The rose is a major ornamental plant in Taiwan. Kaohsiung is an important production area with high yields. Commercially, rose flowers are marked either as potted plants or cut flowers. The prevalent method for maintaining the vase life of cut flowers is the use of moderately low temperatures. An alternative is the use of a sucrose solution (Chin and Sacalis, 1977; De Stigter, 1981; Dimalla and Van Staden, 1980; Durkin, 1979; Ichimura and Hiraya, 1999; Larsen and Scholes, 1966; Mayak et al., 1974; Sacalis and Chin, 1976; Van Doorn et al., 1991; Zieslin et al., 1978). Such a solution can affect vase life, ethylene production, and regulation of sugar accumulation in floral organs (Ichimura and Hisamatsu, 1999; Ishihara et al., 1991; Kaltaler and Steponkus, 1976; Stead and Moore, 1983).

Ichimura and Hiraya (1999) and Sexton et al. (1995) indicated that a pulse treatment of sucrose and/or silver thiosulfate (STS) was effective in maintaining the vase life of cut sweet pea flowers. Meir et al. (1995) reported that mini-gladiolus cut spikes, together with sucrose plus STS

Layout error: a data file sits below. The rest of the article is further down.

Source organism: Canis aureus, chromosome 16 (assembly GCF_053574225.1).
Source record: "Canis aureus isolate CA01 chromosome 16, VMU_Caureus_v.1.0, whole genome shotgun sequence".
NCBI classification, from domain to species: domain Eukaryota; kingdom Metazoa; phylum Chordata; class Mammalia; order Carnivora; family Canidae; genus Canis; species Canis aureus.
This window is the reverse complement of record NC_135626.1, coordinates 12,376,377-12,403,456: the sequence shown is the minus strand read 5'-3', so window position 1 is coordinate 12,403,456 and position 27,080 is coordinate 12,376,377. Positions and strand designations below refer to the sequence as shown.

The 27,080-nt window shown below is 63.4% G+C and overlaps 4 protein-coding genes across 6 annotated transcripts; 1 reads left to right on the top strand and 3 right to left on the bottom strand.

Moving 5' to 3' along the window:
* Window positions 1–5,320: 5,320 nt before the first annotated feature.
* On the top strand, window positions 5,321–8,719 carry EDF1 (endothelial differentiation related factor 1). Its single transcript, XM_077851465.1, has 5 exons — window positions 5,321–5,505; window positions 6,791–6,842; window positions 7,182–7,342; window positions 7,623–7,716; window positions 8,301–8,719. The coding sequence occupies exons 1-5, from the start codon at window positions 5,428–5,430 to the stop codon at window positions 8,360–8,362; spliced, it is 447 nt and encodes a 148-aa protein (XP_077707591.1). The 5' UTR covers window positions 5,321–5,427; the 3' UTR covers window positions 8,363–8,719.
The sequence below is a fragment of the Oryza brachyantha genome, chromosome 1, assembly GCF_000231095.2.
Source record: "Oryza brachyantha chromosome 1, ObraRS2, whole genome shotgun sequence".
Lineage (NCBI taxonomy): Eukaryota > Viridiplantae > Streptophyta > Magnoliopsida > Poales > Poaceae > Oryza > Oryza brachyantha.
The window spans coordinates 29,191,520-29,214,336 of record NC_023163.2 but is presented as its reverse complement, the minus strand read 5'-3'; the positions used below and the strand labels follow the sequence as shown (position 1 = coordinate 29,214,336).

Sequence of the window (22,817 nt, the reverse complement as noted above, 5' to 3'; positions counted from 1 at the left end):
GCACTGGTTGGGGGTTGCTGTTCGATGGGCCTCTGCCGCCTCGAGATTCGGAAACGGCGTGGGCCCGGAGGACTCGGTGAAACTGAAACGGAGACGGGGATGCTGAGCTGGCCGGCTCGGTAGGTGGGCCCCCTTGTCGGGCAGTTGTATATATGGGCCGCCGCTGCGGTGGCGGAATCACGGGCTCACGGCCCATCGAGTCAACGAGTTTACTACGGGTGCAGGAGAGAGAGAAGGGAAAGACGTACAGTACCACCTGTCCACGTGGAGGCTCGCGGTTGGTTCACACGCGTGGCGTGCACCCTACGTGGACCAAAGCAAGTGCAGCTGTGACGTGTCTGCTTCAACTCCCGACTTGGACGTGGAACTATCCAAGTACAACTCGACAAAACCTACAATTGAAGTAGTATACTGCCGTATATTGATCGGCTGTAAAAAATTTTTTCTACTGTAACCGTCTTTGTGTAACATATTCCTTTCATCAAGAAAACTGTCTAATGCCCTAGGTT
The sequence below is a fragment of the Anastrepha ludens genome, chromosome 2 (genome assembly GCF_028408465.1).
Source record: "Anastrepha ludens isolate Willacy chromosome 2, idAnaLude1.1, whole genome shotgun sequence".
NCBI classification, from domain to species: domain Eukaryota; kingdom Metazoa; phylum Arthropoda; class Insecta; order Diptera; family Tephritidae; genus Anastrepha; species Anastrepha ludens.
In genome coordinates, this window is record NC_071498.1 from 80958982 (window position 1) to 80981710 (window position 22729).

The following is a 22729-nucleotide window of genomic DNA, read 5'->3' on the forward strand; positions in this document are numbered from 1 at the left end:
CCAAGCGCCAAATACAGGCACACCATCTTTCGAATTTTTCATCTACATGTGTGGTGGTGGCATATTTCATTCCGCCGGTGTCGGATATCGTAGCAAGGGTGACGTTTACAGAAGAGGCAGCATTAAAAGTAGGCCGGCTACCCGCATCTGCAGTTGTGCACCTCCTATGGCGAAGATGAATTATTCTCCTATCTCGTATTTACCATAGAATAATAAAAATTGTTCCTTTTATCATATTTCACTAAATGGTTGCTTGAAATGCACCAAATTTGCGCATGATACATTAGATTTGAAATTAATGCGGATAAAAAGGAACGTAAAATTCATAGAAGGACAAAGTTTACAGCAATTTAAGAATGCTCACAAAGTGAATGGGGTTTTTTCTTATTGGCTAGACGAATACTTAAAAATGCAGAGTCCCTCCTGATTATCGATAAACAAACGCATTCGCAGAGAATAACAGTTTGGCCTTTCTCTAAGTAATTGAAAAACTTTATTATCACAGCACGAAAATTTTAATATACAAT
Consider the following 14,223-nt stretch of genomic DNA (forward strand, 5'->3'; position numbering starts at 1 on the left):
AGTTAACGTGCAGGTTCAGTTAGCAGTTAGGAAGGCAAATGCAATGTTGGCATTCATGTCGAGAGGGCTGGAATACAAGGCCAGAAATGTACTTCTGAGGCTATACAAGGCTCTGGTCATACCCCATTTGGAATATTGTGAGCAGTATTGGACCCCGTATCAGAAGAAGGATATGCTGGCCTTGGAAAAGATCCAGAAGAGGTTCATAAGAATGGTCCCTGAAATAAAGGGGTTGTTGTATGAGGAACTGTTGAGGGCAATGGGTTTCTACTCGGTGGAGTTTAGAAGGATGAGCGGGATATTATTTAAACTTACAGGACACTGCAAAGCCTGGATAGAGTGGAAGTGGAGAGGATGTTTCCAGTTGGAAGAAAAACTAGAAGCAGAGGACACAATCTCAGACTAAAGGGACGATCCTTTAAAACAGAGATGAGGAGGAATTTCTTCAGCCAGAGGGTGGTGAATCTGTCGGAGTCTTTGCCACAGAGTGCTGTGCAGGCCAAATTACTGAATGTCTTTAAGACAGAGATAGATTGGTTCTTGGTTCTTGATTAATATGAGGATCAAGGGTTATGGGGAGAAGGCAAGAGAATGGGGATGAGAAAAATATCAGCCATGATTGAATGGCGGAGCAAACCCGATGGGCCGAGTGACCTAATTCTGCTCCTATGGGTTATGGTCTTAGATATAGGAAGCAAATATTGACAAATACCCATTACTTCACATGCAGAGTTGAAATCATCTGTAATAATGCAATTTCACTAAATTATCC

pulsing, offered potential advantages of extending their vase life and maintaining flower quality. Moreover, Han (1998) also reported that the postharvest quality of cut Heuchera sanguinea was significantly improved and its vase life significantly increased by pulsing the inflorescence with STS for 4 h followed by placing the stems in a sucrose solution containing cntdotL-1 8-hydroxyquinoline citrate. However, relatively few studies have reported on the effects of the pulse treatment of sucrose and/or STS on improving the vase life of cut rose flowers.

The objective of our study was to determine the effects of STS pulse treatments followed by sucrose on vase life, flower quality and ethylene production in cut rose flowers.

Materials and Methods

The cut flowers in these experiments were "Rosa hybrida L. cv. Diana," grown in Kaohsiung County, Taiwan and used about 3 h after harvesting.

Pulse Treatment of Sucrose and STS to Vase Water

Half-open flowers were cut from the plants, and recut to 35 cm in length. Eight treatments were tested: cut flowers were kept in a 1000 mL-vessel containing 800 mL solution containing 0, 20, 40, 60, 80, 100, and 120 g L-1

4Corresponding author. Tel: 886-7-5252000 ext 3612; Fax: 886-7-7251903; E-mail: wen@mail.nsysu.edu.tw


Botanical Bulletin of Academia Sinica, Vol. 41, 2000